Thousands of National Guard troops who have served on missions to secure the Capitol and presidential inauguration in Washington, D.C., as well as the coronavirus pandemic response nationwide, are earning credit toward their Post-9/11 GI bill Benefits, a National Guard leader said this week.
Since the National Guard forces deployed for those missions were activated under federal emergency declarations, they are allowed to count that time toward earning the education benefits. In order to receive the maximum GI Bill, Guard troops must spend at least three years on active duty. After 90 days on active duty, Guard members are eligible for roughly half of those benefits.
Guard troops activated for pandemic response are eligible to accrue benefits because of the March 2020 emergency declaration. Troops who served on inauguration or Capitol security duties earn theirs because of a January 2021 "National Special Security Event" announced for the inauguration.
More than 25,000 Guard troops were activated and sent to the National Capital Region following the assault on the U.S. Capitol building on Jan. 6 and during President Joe Biden's inauguration Jan. 20. Since then, the Defense officials announced that about 5,000 Guard members will stay on duty in the capital through mid-March to defend against potential future violence. That extended stay could mean at least some of the Guard members may reach their 90-day requirement to begin qualifying for education benefits.
For the thousands of Guard troops deployed to Washington last year over civil unrest, there was no special national emergency declaration, so those members did not earn time toward their GI Bill benefits, according to Guard Maj. Gen. Eric Little in a letter to lawmakers this week. Those activated for more local missions across the country are also typically ineligible to accrue time toward the GI Bill, since they are usually under state active-duty status.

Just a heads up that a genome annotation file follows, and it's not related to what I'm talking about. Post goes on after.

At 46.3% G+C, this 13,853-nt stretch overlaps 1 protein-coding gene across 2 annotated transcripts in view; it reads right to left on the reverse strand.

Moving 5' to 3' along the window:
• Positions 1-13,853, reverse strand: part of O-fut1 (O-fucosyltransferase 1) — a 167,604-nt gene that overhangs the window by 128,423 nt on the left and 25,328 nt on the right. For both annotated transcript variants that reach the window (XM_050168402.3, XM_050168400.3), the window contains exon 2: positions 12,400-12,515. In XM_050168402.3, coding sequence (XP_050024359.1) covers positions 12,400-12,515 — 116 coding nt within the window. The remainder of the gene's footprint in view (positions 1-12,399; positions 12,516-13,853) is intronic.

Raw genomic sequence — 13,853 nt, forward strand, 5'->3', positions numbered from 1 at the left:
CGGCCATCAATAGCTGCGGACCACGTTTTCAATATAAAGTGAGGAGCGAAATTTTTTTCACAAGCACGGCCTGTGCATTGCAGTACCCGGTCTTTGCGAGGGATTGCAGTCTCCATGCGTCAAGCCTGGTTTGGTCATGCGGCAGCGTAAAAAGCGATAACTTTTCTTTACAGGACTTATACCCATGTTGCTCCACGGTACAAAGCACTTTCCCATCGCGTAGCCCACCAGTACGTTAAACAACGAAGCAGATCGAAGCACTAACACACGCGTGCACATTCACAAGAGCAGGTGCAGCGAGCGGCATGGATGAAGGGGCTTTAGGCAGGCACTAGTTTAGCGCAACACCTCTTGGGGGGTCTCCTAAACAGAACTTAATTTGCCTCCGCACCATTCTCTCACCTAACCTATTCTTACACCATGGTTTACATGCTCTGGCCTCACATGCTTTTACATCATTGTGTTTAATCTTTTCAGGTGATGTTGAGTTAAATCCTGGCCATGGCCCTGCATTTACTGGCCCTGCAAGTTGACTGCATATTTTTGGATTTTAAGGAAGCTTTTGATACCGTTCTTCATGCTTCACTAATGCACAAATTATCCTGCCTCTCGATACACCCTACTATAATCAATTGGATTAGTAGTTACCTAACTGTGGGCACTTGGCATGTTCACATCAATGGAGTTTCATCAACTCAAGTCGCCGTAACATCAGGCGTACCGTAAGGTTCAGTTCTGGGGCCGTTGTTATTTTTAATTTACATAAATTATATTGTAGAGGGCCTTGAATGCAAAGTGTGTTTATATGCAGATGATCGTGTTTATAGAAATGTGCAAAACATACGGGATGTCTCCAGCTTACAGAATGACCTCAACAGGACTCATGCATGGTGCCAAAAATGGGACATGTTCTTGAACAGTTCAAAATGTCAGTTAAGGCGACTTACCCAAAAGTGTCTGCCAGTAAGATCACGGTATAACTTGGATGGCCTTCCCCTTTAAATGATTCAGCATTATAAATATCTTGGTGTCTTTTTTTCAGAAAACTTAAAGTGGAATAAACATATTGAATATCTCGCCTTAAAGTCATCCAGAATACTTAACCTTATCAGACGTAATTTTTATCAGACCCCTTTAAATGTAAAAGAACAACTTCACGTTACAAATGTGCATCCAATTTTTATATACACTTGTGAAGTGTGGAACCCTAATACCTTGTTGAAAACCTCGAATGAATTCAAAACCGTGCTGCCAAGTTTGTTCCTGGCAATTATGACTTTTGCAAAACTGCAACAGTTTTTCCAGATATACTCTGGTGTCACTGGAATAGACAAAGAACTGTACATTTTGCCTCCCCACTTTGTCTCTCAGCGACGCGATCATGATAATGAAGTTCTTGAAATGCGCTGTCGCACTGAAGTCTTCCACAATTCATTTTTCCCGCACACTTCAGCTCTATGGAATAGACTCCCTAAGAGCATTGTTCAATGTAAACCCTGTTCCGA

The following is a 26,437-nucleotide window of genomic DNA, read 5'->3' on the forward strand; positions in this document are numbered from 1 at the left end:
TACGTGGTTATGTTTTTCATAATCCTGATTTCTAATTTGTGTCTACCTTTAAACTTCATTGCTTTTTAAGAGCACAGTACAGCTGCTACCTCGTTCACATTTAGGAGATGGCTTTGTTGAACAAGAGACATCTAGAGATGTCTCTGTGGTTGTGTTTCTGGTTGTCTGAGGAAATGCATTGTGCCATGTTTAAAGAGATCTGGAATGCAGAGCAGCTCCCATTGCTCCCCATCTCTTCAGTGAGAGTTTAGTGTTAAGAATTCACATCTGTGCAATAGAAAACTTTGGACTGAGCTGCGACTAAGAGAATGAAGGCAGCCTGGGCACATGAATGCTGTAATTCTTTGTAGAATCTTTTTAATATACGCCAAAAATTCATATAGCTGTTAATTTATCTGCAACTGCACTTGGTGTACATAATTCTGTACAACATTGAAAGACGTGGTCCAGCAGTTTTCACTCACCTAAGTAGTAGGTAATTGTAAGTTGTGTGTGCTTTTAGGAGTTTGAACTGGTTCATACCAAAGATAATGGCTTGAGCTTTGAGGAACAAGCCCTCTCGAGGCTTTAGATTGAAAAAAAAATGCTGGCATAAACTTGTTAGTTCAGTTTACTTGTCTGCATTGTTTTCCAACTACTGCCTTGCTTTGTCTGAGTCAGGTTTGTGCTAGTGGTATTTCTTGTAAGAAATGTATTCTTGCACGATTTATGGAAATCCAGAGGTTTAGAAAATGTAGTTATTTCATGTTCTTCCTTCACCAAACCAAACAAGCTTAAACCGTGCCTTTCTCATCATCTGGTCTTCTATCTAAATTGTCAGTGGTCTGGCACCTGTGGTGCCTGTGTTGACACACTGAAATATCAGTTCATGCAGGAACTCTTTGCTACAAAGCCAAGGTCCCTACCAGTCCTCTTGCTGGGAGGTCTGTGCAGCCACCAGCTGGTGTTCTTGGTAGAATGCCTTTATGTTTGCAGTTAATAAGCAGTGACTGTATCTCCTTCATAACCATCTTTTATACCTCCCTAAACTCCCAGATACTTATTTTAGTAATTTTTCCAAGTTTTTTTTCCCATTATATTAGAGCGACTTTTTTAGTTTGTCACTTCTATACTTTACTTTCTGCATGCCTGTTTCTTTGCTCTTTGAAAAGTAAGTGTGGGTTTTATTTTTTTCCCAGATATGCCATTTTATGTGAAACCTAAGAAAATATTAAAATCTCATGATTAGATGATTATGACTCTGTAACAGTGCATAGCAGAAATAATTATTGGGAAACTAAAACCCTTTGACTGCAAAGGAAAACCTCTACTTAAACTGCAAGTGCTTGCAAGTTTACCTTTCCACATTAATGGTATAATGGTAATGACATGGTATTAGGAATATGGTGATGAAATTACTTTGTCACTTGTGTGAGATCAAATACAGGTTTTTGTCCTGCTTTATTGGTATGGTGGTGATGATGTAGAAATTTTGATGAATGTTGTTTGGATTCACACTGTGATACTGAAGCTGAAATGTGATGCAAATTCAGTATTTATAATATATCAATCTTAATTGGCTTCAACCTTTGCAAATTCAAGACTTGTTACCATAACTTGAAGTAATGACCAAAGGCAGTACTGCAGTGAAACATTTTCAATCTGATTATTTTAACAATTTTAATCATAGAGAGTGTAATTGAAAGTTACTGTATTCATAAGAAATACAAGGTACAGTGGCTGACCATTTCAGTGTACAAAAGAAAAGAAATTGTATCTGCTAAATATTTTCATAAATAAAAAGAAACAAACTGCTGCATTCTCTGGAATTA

Little's letter came following requests from lawmakers for more information about if, or how, the service members were earning benefits.
Guard members are only eligible to earn the GI Bill when under orders authorized by the president or secretary of defense "for the purpose of responding to a national emergency declared by the president and supported by federal funds," Little said.
“While I am pleased that the National Guard members protecting our Capitol will be able to earn GI Bill benefits for their service, this confusion was another poignant reminder that too often servicemembers taking on the same risks as their active-duty counterparts aren’t getting the same benefits,” House Veterans Affairs Committee Chairman Mark Takano, D-California, said in a statement responding to Little's letter. "We shouldn’t have to search for a justification to give the soldiers who fought fires, helped respond to the COVID-19 pandemic, and guarded our nation’s Capitol the benefits they have earned."
The committee has held hearings about the inequalities Guard and Reserve members face, even when deployed for similar duties as their active-duty counterparts. Rep. Mike Levin, D-California, a member of the committee, introduced a bill last year aiming to address that gap -- the Guard and Reserve GI Bill Parity Act. Under that legislation, Guard and Reserve members would earn credit toward their benefits for every day they serve in uniform.
But Levin's legislation didn't pass through Congress before the session ended at the close of 2020. Any bills that don't pass must be reintroduced, and Levin said he planned to do so soon, "ensuring Guard and Reserve members always receive the GI Bill benefits they deserve."
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